The biggest difference I noticed between students applying to college when I did it (back in the dark ages) and when our son did it (a couple of years ago) was a weird game that some students were playing. It’s a bizarre, ego thing: apply to “prestigious” colleges and universities with no intention of attending. Keep in mind, that none of these applications are free. So why do it? Just to see if they could get in. The lower the institution’s acceptance rate, the better the gets. And by implication, the smarter you are.
One of our son’s best friends was one of these kids. “Sam” had literally ZERO intention of going to at least 20 schools he applied to. This is mostly due to the fact that even with scholarship money, financially these places were way out of his family’s league. However, Sam is a really smart, over-achieving kid and was more than willing to basically set a thousand or so dollars on fire to prove to himself that he was worthy of more praise than he was already receiving.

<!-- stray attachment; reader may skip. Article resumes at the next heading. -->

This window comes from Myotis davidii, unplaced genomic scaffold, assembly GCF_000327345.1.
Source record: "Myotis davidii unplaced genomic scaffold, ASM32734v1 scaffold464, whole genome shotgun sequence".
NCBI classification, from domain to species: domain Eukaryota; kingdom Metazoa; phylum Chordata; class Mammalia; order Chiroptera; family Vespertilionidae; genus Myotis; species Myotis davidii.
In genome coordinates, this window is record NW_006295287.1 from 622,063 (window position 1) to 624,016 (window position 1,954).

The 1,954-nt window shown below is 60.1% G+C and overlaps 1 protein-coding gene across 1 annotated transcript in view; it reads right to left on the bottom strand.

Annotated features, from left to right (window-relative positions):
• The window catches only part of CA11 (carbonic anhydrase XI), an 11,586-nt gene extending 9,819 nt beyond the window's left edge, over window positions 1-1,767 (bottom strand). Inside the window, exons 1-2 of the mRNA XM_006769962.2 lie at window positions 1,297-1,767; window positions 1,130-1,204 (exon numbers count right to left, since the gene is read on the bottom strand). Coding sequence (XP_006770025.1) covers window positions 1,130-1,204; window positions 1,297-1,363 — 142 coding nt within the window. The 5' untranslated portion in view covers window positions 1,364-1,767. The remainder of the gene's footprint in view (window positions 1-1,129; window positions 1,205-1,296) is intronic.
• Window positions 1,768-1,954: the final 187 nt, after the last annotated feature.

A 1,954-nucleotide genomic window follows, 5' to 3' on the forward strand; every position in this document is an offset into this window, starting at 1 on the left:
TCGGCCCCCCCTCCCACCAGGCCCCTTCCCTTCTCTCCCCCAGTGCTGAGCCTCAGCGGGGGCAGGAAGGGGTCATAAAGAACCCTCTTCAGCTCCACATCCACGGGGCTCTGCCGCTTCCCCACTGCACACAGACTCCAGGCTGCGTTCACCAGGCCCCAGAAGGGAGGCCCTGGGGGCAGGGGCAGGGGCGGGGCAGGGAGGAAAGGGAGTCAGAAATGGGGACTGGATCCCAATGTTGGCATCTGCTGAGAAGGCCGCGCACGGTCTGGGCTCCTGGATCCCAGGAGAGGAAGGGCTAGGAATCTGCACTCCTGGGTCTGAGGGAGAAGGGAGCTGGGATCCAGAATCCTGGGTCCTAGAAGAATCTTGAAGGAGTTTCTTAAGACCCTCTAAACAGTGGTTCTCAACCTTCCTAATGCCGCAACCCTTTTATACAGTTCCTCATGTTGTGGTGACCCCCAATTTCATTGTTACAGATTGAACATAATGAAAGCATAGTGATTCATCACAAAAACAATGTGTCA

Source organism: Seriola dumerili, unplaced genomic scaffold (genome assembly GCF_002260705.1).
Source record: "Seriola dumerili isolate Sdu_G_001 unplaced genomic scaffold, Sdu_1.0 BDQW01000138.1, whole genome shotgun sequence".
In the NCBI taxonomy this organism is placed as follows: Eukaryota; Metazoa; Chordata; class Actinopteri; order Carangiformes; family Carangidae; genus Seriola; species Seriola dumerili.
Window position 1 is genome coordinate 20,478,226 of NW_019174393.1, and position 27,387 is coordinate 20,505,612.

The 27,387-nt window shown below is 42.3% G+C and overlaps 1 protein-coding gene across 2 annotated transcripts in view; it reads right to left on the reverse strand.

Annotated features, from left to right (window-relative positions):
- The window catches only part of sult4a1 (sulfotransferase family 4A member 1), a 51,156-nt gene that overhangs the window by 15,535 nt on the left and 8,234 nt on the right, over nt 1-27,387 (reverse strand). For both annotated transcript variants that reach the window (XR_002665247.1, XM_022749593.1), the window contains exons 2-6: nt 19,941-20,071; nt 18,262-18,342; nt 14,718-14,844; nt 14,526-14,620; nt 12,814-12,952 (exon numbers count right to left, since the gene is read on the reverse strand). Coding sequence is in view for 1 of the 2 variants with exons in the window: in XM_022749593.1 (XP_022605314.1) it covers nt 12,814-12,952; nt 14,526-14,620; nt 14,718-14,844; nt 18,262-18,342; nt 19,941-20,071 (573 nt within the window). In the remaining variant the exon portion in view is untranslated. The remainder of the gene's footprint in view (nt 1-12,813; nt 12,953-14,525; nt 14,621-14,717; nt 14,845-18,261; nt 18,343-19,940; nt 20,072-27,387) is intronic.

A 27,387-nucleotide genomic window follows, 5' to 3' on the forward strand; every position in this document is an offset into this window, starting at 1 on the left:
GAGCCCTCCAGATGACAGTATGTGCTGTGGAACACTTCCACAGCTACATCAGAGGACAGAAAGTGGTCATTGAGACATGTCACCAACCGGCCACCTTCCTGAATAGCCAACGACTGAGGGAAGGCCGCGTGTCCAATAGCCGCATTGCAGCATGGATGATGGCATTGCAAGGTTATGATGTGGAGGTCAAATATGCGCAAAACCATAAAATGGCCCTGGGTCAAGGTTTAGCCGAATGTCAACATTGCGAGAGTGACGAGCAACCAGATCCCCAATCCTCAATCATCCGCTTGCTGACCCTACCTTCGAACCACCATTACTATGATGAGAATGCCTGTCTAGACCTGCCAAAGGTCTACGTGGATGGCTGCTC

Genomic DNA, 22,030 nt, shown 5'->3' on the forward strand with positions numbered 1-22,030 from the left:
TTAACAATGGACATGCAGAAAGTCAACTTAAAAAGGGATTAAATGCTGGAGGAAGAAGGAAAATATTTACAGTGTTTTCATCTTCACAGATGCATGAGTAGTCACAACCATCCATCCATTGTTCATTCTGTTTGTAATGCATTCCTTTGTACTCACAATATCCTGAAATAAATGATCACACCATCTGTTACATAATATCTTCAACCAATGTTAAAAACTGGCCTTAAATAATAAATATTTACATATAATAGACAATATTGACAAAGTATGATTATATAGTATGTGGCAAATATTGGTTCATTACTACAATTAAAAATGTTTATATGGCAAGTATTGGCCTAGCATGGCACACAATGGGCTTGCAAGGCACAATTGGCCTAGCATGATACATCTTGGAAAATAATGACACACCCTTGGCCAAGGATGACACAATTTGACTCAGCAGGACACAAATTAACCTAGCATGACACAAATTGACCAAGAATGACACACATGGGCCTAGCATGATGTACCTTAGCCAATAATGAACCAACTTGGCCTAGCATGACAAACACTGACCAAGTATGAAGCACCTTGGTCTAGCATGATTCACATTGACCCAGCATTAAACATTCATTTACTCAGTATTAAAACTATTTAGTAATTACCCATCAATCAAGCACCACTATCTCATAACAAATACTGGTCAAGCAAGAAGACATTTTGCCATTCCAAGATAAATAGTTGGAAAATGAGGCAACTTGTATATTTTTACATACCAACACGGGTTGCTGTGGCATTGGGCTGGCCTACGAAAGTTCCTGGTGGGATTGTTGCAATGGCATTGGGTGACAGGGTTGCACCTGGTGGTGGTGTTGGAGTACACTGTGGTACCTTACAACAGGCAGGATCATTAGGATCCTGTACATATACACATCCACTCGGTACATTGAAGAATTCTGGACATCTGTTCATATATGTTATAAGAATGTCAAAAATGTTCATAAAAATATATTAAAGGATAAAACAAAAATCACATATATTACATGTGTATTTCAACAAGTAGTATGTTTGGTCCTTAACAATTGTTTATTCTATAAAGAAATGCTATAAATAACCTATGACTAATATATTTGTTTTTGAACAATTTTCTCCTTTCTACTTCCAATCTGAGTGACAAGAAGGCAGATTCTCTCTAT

The whole thing was/is bizarre. What made it even more so was that when I asked Sam about this, he readily admitted the preposterous waste of time, energy, and money this exercise is. No matter.
He eventually went where he always said he wanted to go, The University of North Carolina. Sam was waitlisted at a couple of Ivy League Schools, flat out rejected a several other snooty institutions of higher education, and yes, accepted at a few others. Included among his list was Duke University.
I was reminded of all this today when I saw that Duke was ranked among the most difficult schools to get into as it has one of the lowest acceptance rates of received applications in the country.
According to US News and World Report, “with the lowest acceptance rates among all undergraduate institutions that U.S. News surveyed, regardless of ranking category, the colleges and universities listed here are among the most selective, based on the fall 2021 entering class.”
Curtis Institute of Music (Philadelphia, PA)-2%
California Institute of Technology (Pasadena, CA)-4%
Harvard University (Cambridge, MA)-4%
Massachusetts Institute of Technology (Cambridge, MA)-4%
Princeton University (Princeton, NJ)-4%
Stanford University (Stanford, CA)-4%
Yale University (New Haven, CT)-5%
Brown University (Providence, RI)-6%
Columbia University (New York, NY)-6%
Dartmouth College (Hanover, NH)-6%
Duke University (Durham, NC)-6%